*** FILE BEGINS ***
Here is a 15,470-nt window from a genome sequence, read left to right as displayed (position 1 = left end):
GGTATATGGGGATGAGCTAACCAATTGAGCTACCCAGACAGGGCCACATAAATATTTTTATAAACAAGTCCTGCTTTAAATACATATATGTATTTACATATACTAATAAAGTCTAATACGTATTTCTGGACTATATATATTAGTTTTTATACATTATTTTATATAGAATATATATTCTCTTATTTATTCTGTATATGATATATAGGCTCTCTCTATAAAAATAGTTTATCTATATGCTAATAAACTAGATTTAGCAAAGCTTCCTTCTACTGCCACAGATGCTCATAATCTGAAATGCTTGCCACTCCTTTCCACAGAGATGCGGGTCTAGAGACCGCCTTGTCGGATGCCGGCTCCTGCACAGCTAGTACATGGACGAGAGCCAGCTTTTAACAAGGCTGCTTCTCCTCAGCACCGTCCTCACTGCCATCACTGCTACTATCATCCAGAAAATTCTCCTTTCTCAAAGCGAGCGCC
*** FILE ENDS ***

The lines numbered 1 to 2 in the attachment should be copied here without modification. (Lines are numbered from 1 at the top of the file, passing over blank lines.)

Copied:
Here is a 15,470-nt window from a genome sequence, read left to right as displayed (position 1 = left end):
GGTATATGGGGATGAGCTAACCAATTGAGCTACCCAGACAGGGCCACATAAATATTTTTATAAACAAGTCCTGCTTTAAATACATATATGTATTTACATATACTAATAAAGTCTAATACGTATTTCTGGACTATATATATTAGTTTTTATACATTATTTTATATAGAATATATATTCTCTTATTTATTCTGTATATGATATATAGGCTCTCTCTATAAAAATAGTTTATCTATATGCTAATAAACTAGATTTAGCAAAGCTTCCTTCTACTGCCACAGATGCTCATAATCTGAAATGCTTGCCACTCCTTTCCACAGAGATGCGGGTCTAGAGACCGCCTTGTCGGATGCCGGCTCCTGCACAGCTAGTACATGGACGAGAGCCAGCTTTTAACAAGGCTGCTTCTCCTCAGCACCGTCCTCACTGCCATCACTGCTACTATCATCCAGAAAATTCTCCTTTCTCAAAGCGAGCGCC